The Infill: to be or not to be?
William Shakespeare: book conservation’s public enemy number one?
Of course not. And in honour of the 400th anniversary of the death of the man who gave us immortal lines like, ” ‘I can see he’s not in your good books,’ said the messenger. ‘No, and if he were I would burn my library.’ “*, we give you the restoration of the Royal Shakespeare Company’s Swan Wing and news of two rare First Folios. One features in the British Library exhibition Shakespeare in Ten Acts, whilst the other – remarkably just in time for this anniversary – has been discovered on the Isle of Bute. ‘By accident most strange, bountiful Fortune’* indeed.
*Of course you already knew this, being so erudite and scholarly, but the two quotes are from, respectively, Much Ado About Nothing and The Tempest
Mobile apps, of course, have been around for years. But we’ve noticed a proliferation in recent months by museums and other cultural institutions, all seeking to enhance your experience and increase your chances of developing ‘tech neck‘. ‘Being your slave, what should I do but tend, Upon the hours and times of your desire?’*as the Bard might have cooed to his Samsung Galaxy S7 Edge.
Brooklyn Museum (New York, USA): its messaging app allows you to ask questions about works in the museum to curators in real time. We can picture the poor Italian Renaissance Art specialist sat down for lunch, his soup growing cold as his phone pings every time he lifts the spoon to his mouth.
LA County Museum of Art (California, USA): its mobile app offers, amongst other things, ‘Bluetooth technology to highlight nearby works of art and other hidden gems specific to the user’s location‘. We love a good hidden gem, especially when it’s hidden inside a little padded presentation box.
Fine Arts Museums of San Francisco (California, USA): not to be outdone by its neighbour to the south, it’s got two apps on offer. The Legion of Honor app is ‘a personal tour guide for museum-goers, allowing visitors to wander the galleries as if on a private curatorial tour’, while the de Young Museum app offers exclusive original curatorial content and thematic tours.
Royal Collection Trust (London, UK): Kings and Queens: 1,000 Years of British Royal History is a children’s iPad app, but with interactive quizzes, and kings and queens ‘brought to life through over 20 animated portraits from the Royal Collection’, we’re guessing a lot of parents might be sneaking a peek.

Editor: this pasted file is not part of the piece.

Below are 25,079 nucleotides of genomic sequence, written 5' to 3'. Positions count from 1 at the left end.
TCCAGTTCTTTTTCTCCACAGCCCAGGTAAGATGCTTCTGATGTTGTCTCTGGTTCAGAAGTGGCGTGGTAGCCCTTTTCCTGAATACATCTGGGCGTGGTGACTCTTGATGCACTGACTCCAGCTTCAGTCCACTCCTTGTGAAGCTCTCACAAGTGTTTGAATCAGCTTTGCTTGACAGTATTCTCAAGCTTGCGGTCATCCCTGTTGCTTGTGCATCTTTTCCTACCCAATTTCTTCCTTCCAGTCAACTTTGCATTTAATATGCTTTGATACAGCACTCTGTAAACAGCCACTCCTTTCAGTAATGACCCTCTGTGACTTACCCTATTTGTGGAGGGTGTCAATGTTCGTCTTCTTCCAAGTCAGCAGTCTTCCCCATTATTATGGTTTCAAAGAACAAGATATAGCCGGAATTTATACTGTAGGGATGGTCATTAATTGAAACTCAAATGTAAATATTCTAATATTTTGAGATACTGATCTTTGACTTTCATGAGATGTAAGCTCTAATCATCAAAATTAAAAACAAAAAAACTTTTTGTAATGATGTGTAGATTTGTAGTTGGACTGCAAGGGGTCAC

The Rubin Museum of Art (New York, USA): ‘become further immersed in the art and ideas of the Himalayas‘ without the need for oxygen cylinders.
Eli Wilner & Company: fancy framing your smartphone photos? Do it with more than 100 digital frames from eWilner frames.
Shazam for Art: think that Damien Hirst you just saw might be the perfect birthday present for your gran? Find out how much it will set you back simply by taking a photo with the app, which claims the world’s largest price database for contemporary art.
*Needless to say, Sonnet 57
Sharper than a serpent’s tooth*
Old Bill didn’t mean ‘sharp’ as in ‘clever’, but we do. And we’re using it to describe conservators around the world who are not just preserving objects, but also sharing their stores of knowledge with the rest of us. Scotland and Ireland give us a one-two knockout punch with Making the Invisible Visible – Repairs on Iron Gall Ink and Vellum and Its Reaction to Environmental Changes. The Australian Institute for the Conservation of Cultural Materials tones it down with the conservation of a gorgeous 1960s blue feather dress. And back here in the UK, we sail on calm seas with the restoration of a 17th-century Delft whaling scene tile picture at Royal Museums Greenwich before things get dangerous again with the digitisation and conservation of a fairly damaged 17th-century manuscript with a rather unique sewing structure at the British Library and the conservation of snake skin using paper repair techniques at the University of Edinburgh.
*King Lear. As if we needed to tell you.
Things we didn’t even know (allegedly) exist
It cannot be denied that ‘imagination bodies forth the forms of things unknown’*, but even in our wildest dreams had we never conceived of these fantastical flights of fancy. In fact, had we not seen the visual proof on the world-wide inter-web (where everything is 100% factual and true), we’re not quite sure we’d believe it.
magic lantern slides?? – made by the wee Harry Potter himself, we’re sure 🙄
sugar sculptures?? next you’ll be telling us you can build castles from sand!
mirror writing?? splutter, cough – what kind of new-age nonsense is this?
printers that produce paintings by Rembrandt??? – the sheer and utter audacity!!
*A Midsummer Night’s Dream. Natch.
Your video treat:
is a gorgeous seven minutes on the preservation of the Mosaic of the Epiphany of Dionysus, found at the ancient city of Dion at the foot of Mt Olympus. ‘Come, thou monarch of the vine, Plumpy Bacchus with pink eye.’*!
*Even after ‘the conquering wine hath steeped [y]our sense’, you’d remember it’s Antony and Cleopatra
The final word…
…g oes to you know who. ‘Nature doth require her times of preservation,’* he said, and so do books, manuscripts, documents, drawings, watercolours, maps and so on. So back to work – it’s preservation time!
*Obviously you know it’s from Henry VIII. But do you remember the surname of the mother of the person who said it?
It’s back to work for us, too. We’ll see you again when the April showers have (hopefully) brought May flowers your way. Hugs, The Gathering